Try making these fantastic garlic parmesan roasted veggies if you’re into simple recipes that yield delicious results. Feel free to change it up and incorporate your favorite seasonal veggies.
Start by preheating your conventional oven to 425℉. Prepare a large baking dish with cooking spray.
In a large mixing bowl, toss your vegetables with olive oil, parmesan cheese, minced garlic, and seasonings and mix until evenly coated.
Spread them out over the bottom of the baking dish in an even layer. If necessary, use two baking pans to avoid overcrowding the veggies so they roast evenly.
Roast them for 20 minutes, remove the baking dish, and stir. Rotate the dish so it faces the other way in your oven, and roast for another 20 minutes or until the veggies are crispy and golden.
Drizzle them with melted butter as soon as they’re out of the oven, and top the dish with grated parmesan cheese and chopped parsley.
Best Fresh Garlic Substitution
It works best to substitute fresh garlic for garlic powder or granulated garlic to achieve similar results.
As a general rule, substitute a quarter-teaspoon of garlic powder or granulated garlic per one garlic clove. If you’re using minced garlic, use a half-teaspoon for each clove the recipe calls for.
Chives and shallots also make a suitable fresh garlic substitution. The taste isn’t an exact match, but they both have a similar light, onion-like essence. Replace one clove of fresh garlic with one tablespoon of chopped chives or shallots.
Alternatives for Garlic Powder
If you run out of garlic powder in your spice cabinet, there are a few options that work in a pinch. Cumin offers a richly complex flavor that creates a comparable palette, even though it’s not the same as garlic powder.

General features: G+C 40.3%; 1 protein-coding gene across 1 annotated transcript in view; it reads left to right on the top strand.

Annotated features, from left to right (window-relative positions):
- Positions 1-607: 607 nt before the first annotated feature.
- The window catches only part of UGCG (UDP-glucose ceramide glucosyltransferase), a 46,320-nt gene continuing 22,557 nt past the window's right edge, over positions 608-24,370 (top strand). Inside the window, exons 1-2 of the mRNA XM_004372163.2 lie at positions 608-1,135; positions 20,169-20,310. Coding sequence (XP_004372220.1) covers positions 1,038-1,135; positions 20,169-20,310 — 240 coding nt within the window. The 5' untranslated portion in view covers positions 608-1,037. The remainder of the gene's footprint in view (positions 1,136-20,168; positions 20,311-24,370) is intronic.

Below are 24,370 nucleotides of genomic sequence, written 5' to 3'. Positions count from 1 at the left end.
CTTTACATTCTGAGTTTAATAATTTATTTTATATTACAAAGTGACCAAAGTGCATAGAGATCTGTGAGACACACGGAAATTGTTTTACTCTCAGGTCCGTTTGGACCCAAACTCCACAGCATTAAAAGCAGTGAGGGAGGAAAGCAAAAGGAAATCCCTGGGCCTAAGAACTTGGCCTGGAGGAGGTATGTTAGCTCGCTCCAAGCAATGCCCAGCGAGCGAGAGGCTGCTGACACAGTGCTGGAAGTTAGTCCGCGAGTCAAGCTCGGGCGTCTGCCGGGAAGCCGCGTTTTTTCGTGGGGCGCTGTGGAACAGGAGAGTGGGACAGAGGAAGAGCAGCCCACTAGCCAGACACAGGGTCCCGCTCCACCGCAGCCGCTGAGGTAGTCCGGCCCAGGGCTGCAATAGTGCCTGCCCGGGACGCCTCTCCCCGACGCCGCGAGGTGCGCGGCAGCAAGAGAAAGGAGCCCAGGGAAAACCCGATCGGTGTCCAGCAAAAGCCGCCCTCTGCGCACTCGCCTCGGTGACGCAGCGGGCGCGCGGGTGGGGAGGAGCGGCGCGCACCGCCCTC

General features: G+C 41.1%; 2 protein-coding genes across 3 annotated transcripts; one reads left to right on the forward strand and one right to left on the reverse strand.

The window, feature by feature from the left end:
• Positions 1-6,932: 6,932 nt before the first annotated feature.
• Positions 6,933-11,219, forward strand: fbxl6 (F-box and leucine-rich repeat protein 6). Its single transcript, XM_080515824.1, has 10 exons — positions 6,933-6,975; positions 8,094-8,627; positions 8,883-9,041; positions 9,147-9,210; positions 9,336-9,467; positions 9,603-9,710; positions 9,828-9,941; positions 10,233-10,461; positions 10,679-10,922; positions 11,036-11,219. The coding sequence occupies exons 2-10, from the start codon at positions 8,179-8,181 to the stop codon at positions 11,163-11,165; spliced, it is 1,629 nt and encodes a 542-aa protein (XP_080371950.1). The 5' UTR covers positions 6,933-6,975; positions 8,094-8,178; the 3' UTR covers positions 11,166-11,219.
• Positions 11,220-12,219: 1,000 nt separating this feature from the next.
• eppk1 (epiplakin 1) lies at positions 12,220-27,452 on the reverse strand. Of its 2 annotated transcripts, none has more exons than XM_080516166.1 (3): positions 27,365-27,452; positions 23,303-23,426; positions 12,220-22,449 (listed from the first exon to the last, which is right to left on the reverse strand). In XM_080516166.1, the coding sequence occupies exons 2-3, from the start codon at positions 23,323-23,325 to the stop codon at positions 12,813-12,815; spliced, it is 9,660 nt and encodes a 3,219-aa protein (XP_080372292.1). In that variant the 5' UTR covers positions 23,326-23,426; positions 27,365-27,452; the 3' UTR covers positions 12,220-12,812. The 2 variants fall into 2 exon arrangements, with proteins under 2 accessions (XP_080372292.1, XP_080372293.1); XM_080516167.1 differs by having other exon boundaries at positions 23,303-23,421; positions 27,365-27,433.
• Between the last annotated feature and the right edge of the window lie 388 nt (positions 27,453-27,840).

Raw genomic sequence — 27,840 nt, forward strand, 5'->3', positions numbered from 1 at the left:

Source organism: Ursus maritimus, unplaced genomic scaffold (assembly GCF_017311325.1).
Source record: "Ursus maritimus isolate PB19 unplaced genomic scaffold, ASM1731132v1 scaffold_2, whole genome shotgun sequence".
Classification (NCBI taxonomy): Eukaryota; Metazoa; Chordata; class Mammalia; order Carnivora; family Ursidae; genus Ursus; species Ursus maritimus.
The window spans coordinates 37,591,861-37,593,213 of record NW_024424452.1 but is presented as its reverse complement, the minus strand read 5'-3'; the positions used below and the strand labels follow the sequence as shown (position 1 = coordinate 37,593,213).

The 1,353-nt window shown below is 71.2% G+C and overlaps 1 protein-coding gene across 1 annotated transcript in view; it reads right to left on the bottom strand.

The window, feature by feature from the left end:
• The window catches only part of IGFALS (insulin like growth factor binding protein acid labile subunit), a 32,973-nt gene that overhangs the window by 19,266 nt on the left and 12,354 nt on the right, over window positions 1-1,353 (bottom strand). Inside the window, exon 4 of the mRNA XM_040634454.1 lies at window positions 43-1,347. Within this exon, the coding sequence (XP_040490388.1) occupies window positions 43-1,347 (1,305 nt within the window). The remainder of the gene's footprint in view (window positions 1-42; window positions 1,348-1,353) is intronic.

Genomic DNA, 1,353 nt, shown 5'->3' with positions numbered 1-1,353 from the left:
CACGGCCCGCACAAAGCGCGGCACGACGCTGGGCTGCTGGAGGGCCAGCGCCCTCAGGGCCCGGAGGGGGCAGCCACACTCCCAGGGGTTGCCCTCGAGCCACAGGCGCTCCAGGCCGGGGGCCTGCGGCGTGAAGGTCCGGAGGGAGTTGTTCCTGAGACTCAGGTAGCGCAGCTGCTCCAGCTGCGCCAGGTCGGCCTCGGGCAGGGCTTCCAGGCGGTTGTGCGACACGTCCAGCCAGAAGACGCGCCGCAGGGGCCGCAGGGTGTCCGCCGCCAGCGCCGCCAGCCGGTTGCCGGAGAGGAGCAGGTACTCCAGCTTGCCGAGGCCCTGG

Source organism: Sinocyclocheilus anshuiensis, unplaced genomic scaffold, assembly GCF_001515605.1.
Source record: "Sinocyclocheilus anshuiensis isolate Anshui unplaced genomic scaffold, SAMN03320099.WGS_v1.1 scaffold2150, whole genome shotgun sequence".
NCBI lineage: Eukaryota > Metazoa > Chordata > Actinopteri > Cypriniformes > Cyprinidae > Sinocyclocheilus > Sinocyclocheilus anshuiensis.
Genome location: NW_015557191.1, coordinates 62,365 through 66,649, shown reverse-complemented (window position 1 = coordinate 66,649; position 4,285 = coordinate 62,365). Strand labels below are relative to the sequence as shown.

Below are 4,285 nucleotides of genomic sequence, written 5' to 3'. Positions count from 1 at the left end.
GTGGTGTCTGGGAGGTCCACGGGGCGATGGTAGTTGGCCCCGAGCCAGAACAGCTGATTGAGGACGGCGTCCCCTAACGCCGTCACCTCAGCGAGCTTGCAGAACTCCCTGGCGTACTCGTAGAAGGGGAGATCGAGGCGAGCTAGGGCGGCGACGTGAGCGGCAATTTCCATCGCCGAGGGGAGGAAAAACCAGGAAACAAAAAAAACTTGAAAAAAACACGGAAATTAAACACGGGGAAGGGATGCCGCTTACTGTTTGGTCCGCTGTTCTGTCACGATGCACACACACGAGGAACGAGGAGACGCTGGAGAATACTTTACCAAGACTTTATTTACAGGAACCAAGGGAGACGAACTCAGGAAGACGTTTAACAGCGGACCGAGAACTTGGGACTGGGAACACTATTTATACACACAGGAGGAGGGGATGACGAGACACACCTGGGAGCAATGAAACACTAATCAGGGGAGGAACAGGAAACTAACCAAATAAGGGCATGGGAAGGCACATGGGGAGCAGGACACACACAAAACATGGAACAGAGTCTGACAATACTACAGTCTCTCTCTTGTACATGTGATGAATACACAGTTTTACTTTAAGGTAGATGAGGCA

Curry powder is another adequate alternative, as garlic powder is usually one of the ingredients. Use half as much cumin or curry powder as you would garlic powder or granulated garlic.
To substitute fresh garlic for garlic powder, use the same ratio described above. Also, pay attention to whether the wet and dry ingredients get mixed separately, as fresh cloves of garlic contain a considerable amount of moisture.
Garlic is an everyday kitchen staple in many households. If you open your pantry or spice cabinet and discover you’re out of garlic powder or fresh garlic cloves, don’t worry.
There are plenty of options for substitutions. However, it’s vital to understand the differences between granulated garlic vs fresh garlic when using them in recipes.
If you enjoyed learning more about cooking with garlic, please share this article about fresh garlic vs garlic powder with your fellow food lovers on Pinterest and Facebook.